The retailer has come a long way in terms of work and expectations since the lab started, Emmons said. "We even began to do specific innovation programs in places other than technology -- we have an innovation team now that focuses specifically on product, for example," he added. "I see it blossoming around the organization."

Other retailers need to invest in innovative experiments, or risk being left behind, Emmons said. But this doesn't necessarily mean create a large, expensive external organization to focus on digital.

"I think our approach has been very grassroots and built internally and cost-effectively," Emmons said. "That's allowed a lot of staying power for the lab, where I've seen a lot of other retail innovation programs come and go."

Early and continuous support from the C-suite was also key, he added.

Innovate, but don't forget the basics

It's not that the majority of retailers don't want to innovate -- it's that they don't know how to, Solis said. "They have had over a hundred years of traditional commerce that really started to unravel going back to the '90s, and then only continued to branch off in new directions while they were still trying to figure out e-commerce," he added.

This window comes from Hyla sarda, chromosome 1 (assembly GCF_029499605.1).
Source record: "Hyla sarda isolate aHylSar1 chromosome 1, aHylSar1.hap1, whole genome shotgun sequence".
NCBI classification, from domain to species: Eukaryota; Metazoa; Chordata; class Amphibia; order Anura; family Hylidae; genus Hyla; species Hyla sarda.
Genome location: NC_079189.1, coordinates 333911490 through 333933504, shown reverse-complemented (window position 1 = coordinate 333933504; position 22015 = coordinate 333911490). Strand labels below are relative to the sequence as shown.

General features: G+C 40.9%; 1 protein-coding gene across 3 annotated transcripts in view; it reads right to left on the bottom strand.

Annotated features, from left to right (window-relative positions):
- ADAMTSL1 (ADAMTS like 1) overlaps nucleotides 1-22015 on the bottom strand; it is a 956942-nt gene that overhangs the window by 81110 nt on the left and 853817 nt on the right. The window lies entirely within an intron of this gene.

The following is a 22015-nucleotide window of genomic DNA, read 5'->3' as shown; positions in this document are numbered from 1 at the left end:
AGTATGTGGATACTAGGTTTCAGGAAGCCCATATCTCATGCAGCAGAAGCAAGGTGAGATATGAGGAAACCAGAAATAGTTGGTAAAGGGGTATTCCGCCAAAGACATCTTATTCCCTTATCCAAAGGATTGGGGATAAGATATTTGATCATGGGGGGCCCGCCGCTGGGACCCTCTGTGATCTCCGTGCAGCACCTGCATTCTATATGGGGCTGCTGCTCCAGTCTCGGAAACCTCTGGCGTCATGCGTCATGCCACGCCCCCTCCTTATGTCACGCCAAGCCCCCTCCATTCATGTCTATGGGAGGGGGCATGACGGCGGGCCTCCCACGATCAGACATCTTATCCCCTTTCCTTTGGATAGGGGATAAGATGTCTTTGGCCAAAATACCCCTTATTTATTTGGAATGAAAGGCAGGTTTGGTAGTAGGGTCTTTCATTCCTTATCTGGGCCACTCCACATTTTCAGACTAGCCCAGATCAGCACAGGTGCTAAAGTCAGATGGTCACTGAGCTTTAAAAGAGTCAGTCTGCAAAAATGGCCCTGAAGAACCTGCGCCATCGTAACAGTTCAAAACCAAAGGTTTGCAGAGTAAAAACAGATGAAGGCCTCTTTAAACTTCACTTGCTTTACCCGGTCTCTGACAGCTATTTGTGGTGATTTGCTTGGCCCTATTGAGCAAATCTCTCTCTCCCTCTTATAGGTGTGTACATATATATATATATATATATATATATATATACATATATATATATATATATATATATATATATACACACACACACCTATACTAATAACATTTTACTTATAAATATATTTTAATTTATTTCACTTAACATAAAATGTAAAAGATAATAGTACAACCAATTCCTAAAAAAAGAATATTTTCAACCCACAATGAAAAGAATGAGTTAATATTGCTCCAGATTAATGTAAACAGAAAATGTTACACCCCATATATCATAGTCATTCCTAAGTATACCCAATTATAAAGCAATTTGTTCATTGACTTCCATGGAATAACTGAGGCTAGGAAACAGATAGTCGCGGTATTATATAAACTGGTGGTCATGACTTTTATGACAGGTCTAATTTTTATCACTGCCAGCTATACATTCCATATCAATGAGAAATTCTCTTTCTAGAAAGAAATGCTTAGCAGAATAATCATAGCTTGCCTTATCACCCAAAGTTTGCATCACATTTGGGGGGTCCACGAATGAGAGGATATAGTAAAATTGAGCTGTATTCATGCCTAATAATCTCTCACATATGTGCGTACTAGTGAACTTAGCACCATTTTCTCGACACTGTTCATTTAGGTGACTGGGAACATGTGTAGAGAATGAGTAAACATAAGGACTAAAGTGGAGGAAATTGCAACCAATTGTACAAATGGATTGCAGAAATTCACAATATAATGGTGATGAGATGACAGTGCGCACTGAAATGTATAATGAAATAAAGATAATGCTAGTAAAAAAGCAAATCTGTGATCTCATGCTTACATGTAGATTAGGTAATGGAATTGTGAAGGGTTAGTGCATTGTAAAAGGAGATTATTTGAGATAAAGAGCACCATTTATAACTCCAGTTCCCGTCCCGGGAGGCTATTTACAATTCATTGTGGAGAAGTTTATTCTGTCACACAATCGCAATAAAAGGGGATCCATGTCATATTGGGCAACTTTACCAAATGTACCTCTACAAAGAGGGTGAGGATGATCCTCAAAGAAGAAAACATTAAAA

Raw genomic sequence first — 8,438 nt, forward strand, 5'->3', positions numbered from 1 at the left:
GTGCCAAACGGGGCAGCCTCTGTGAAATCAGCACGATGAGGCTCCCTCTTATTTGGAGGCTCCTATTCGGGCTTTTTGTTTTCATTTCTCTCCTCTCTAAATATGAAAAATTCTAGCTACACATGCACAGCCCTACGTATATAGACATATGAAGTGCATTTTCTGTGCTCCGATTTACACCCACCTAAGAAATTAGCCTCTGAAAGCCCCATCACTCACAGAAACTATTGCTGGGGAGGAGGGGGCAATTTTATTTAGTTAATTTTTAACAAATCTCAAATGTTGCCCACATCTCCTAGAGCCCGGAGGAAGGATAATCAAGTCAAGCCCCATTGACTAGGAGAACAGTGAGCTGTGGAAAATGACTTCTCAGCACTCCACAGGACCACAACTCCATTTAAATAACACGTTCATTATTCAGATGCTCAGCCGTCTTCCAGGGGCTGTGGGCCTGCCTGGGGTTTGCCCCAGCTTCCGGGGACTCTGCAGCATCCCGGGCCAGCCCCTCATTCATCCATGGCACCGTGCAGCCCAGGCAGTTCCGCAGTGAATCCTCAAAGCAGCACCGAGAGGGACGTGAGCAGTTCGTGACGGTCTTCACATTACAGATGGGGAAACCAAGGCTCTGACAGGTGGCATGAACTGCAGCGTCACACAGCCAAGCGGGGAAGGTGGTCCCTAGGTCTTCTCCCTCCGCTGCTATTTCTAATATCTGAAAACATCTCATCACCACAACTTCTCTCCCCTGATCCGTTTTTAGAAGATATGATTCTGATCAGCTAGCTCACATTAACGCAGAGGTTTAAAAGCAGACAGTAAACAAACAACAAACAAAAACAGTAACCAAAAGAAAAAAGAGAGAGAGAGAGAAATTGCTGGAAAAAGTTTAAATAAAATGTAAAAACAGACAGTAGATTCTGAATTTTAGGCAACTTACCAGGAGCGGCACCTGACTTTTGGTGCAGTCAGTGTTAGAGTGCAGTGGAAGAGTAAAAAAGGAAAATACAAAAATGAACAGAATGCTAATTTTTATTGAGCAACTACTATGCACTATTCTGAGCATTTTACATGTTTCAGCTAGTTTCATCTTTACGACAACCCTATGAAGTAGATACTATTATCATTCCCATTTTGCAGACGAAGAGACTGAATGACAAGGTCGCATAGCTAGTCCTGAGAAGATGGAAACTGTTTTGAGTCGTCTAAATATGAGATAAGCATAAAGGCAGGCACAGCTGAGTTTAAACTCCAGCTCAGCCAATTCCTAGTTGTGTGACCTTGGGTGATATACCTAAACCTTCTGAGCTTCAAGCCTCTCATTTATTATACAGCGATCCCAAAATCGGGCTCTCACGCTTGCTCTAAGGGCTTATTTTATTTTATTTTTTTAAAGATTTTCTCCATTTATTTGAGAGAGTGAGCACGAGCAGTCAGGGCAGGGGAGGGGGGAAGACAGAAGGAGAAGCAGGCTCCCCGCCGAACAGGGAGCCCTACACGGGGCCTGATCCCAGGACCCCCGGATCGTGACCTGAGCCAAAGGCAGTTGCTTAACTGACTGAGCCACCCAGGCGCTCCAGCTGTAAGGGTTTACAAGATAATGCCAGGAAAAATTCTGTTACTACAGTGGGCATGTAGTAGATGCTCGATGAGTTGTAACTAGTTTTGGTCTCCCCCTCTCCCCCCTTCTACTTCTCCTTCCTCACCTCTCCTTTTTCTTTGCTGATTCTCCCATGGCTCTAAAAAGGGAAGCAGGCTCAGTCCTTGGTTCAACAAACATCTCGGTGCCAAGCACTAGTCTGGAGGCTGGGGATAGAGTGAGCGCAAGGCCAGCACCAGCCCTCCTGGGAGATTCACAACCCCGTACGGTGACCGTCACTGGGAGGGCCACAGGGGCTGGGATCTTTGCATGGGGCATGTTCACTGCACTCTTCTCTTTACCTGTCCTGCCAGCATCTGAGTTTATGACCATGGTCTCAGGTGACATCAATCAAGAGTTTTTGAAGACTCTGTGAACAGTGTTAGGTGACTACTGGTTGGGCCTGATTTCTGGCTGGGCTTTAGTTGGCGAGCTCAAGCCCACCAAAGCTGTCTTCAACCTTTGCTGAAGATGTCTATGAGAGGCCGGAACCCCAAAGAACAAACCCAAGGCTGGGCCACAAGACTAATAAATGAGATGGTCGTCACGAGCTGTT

Many fall into the trap of chasing the latest hyped-up technology, said Sucharita Kodali, vice president and principal analyst at Forrester. "These days it is AI and machine learning," Kodali said. "But they often do miss the boat on basics."

Take Williams Sonoma, Kodali added: The company acquired an AR startup last year for $112 million to begin work in that space, yet many customers still see online orders cancelled because the company doesn't know what it had in stock, she said.

"What is different about Amazon is that they do chase the moonshots, but they also nail the basics with laser-sharp automation," Kodali said. "Retailers don't challenge their processes enough."

Apparel retailers tend to iterate, rather than innovate, Solis said, adding features like buy online and pick up in store. Neiman Marcus is innovating in the physical retailer experience as well, and in omnichannel experiences, he added.

"The best companies are attaching themselves to innovation because it is a competitive advantage," Solis said. "Neiman Marcus has demonstrated that better than most of their competitors."

Also see

Editorial standards